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 Five steps to be the creative genius

2013/10/22 9:13:35      view:3374

  Is everyone creative? Sure they are, but in very different ways and to varying degrees。 There is a big difference between the folksong you wrote for your college sweetheart and a Beethoven symphony。

    Our democratic longing to make everyone and everything equal has lead us to make creative greatness indistinguishable from an act of personal expression. What is lacking is meaningful appreciation of the different levels of creativity and how we can use them as steps for increasing our own potential.

    Here are five levels and types of creativity, from the easiest to the most difficult to master.

    Mimetic Creativity

    Mimesis is a term passed d own to us from the Ancient Greeks meaning to imitate or mimic. This is the most rudimentary form of creativity. Animals from Caledonian crows to orangutans have the ability to create tools simply by observing other creatures. Watch a mother and child together and it becomes clear that we do the same. It is the foundation of the learning process.

    An often-overlooked form of creativity is simply taking an idea from one area or discipline and applying it to another. For example, a physician at the Mayo Clinic who wants to improve the patient experience may pay a visit to a Ritz-Carlton, which is known for its customer service.

    The late Apple (AAPL) co-founder and CEO Steve Jobs saw this a bility to move across boundaries to adapt ideas as the key to useful creativity: "Creativity is just connecting things。 When you ask creative people how they did something, they feel a little guilty because they didnt really do it, they just saw something。 It seemed obvious to them after a while。 Thats because they were able to connect experiences theyve had and synthesize new things。"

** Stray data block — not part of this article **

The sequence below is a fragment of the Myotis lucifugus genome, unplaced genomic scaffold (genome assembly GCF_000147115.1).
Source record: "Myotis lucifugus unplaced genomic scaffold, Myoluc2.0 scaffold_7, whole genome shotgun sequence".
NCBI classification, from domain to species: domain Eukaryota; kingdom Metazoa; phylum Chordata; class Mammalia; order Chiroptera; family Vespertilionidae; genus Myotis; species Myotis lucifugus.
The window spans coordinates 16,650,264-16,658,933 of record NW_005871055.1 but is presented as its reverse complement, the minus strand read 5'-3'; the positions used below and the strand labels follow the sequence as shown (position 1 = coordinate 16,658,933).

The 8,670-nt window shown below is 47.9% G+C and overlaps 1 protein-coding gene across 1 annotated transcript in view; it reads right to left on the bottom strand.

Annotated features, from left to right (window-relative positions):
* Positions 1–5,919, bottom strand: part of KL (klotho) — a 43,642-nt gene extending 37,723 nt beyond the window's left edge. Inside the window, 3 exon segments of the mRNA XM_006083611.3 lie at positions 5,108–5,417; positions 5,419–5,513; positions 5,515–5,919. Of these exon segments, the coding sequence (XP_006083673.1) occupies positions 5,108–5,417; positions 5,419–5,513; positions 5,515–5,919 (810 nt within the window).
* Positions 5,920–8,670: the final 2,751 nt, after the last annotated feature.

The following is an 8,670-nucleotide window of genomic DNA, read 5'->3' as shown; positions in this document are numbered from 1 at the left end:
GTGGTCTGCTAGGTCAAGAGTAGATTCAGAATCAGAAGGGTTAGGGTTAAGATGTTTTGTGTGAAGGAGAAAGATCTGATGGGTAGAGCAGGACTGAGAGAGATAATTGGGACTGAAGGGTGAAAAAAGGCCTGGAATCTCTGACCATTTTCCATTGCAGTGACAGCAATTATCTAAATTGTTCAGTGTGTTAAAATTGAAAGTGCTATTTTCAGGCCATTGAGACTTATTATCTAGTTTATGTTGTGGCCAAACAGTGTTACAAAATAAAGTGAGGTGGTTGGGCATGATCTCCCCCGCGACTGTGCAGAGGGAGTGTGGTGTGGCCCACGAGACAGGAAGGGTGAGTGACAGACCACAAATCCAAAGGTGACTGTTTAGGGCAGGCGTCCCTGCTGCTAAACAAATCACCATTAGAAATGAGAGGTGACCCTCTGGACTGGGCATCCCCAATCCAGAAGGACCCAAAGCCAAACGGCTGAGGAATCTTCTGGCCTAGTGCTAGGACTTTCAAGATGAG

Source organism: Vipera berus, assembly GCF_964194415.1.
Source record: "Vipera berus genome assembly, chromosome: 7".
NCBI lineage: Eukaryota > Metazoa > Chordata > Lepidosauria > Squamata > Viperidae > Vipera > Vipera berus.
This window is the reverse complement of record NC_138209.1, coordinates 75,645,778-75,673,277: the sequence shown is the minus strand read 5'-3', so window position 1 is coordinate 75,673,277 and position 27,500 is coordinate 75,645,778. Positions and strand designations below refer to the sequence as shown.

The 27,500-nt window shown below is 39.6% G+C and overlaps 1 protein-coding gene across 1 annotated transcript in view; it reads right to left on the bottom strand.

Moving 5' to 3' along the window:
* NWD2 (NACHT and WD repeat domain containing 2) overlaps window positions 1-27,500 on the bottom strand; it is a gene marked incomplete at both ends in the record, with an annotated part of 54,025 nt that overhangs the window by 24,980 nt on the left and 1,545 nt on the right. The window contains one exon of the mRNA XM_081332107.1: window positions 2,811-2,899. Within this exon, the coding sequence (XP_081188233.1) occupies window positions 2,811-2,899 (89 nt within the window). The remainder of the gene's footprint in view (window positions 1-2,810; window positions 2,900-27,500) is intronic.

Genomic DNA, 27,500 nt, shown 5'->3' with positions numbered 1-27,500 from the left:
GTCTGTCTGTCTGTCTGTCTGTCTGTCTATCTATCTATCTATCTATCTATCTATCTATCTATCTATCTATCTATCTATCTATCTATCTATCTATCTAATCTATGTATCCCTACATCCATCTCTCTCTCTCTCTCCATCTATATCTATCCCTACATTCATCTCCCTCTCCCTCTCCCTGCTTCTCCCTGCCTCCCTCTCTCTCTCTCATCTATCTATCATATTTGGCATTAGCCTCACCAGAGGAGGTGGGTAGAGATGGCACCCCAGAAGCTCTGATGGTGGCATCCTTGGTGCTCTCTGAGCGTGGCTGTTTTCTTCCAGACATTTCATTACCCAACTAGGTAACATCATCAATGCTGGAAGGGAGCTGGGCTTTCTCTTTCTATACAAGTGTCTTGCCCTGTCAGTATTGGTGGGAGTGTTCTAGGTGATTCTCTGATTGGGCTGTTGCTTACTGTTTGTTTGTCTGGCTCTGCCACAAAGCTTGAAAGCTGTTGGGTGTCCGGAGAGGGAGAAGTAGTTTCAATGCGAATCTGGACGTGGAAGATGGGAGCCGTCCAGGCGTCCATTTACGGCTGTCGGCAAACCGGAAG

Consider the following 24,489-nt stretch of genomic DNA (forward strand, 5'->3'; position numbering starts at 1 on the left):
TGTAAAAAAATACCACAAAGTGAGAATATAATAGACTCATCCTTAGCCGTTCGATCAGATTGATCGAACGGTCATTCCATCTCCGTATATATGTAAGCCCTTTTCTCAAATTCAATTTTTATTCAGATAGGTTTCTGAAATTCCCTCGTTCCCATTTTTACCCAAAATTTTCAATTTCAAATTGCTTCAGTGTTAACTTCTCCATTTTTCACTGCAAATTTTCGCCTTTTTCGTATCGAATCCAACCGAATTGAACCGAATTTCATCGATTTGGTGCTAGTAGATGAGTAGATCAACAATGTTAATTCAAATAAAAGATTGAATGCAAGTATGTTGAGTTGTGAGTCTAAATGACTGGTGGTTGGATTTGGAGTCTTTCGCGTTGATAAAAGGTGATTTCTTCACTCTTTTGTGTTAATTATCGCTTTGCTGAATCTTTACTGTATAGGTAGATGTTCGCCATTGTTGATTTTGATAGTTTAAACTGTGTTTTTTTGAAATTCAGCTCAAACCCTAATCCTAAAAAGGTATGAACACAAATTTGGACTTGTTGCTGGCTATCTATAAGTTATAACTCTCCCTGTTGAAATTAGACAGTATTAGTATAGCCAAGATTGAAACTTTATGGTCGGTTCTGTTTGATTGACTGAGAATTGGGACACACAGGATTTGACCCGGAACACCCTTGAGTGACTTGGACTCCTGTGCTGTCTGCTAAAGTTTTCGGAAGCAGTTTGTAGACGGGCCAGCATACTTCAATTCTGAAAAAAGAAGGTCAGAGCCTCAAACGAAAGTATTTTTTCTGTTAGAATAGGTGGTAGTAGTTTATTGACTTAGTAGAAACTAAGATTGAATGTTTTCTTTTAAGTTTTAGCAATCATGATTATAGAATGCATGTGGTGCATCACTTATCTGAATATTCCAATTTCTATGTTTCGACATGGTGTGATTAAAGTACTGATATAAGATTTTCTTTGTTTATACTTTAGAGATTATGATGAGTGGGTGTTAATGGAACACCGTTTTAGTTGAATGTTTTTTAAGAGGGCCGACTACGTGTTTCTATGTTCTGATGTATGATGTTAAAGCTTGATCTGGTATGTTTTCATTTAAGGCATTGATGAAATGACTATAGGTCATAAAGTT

Bisociative Creativity

快3娱乐平台     "Bisociative" is a term coined by the novelist Arthur Koestler in his celebrated book The Act of Creation to describe how our conscious mind can connect rational with intuitive thoughts to produce so-called Eureka moments。 In the Zen tradition, this act of communion is called Satori, meaning sudden enlightenment。 Bisociative creativity occurs when a familiar idea is connected to an unfamiliar one to produce a novel hybrid。

    Though connecting ideas is often done through more contemplative means, it can be stimulated by bombarding the mind with a barrage of random thoughts to see what catches. The general description for this type of activity is called brainstorming. For example, in 1994, while coming out of a near bankruptcy experience and working on Toy Story, four of the original Pixar directors had lunch at a diner and brainstormed ideas about movies they wanted make. Building on each others concepts, from this one informal meeting came A Bugs Life, Monsters Inc, Finding Nemo,and WALL-E. Hollywood outsiders changed the motion picture industry in an afternoon of throwing ideas together.

    Bisociative creativity builds on the electrifying dynamics of the three Fs:

    • Fluency – It is more productive to have lots of unpolished ideas than a few "good" ones because the greater the diversity of ideas, the wider the range of possible solutions

    • Flexibility – Often we have the "right" idea but weve put it in the "wrong" place so we have to move them around to see where they best fit to meet our challenges

    • Flow – We arent creative on demand. We need to be both simulated and relaxed to draw out the energy required to create. Ideas pour out smoothly when we get into a groove

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